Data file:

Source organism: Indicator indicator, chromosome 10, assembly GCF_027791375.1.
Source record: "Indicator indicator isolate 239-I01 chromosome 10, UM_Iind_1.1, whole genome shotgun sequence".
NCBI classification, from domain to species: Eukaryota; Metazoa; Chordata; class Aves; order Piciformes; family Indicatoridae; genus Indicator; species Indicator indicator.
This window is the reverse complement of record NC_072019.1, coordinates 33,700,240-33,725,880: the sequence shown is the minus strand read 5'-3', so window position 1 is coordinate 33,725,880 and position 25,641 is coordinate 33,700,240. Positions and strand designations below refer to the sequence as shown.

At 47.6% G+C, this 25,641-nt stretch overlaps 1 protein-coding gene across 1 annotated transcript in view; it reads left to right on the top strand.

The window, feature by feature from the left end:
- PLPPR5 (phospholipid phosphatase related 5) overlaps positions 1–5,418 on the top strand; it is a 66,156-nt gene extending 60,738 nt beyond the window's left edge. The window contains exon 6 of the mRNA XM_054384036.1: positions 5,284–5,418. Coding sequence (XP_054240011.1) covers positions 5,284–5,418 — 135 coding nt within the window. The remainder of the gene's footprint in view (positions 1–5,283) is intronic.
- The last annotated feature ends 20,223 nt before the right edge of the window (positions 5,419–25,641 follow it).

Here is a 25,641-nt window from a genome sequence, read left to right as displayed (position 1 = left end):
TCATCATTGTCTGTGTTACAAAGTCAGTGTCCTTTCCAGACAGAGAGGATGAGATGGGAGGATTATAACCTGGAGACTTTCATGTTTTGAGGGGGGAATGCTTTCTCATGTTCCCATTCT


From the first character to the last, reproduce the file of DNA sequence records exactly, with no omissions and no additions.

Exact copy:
Source organism: Indicator indicator, chromosome 10, assembly GCF_027791375.1.
Source record: "Indicator indicator isolate 239-I01 chromosome 10, UM_Iind_1.1, whole genome shotgun sequence".
NCBI classification, from domain to species: Eukaryota; Metazoa; Chordata; class Aves; order Piciformes; family Indicatoridae; genus Indicator; species Indicator indicator.
This window is the reverse complement of record NC_072019.1, coordinates 33,700,240-33,725,880: the sequence shown is the minus strand read 5'-3', so window position 1 is coordinate 33,725,880 and position 25,641 is coordinate 33,700,240. Positions and strand designations below refer to the sequence as shown.

At 47.6% G+C, this 25,641-nt stretch overlaps 1 protein-coding gene across 1 annotated transcript in view; it reads left to right on the top strand.

The window, feature by feature from the left end:
- PLPPR5 (phospholipid phosphatase related 5) overlaps positions 1–5,418 on the top strand; it is a 66,156-nt gene extending 60,738 nt beyond the window's left edge. The window contains exon 6 of the mRNA XM_054384036.1: positions 5,284–5,418. Coding sequence (XP_054240011.1) covers positions 5,284–5,418 — 135 coding nt within the window. The remainder of the gene's footprint in view (positions 1–5,283) is intronic.
- The last annotated feature ends 20,223 nt before the right edge of the window (positions 5,419–25,641 follow it).

Here is a 25,641-nt window from a genome sequence, read left to right as displayed (position 1 = left end):
TCATCATTGTCTGTGTTACAAAGTCAGTGTCCTTTCCAGACAGAGAGGATGAGATGGGAGGATTATAACCTGGAGACTTTCATGTTTTGAGGGGGGAATGCTTTCTCATGTTCCCATTCT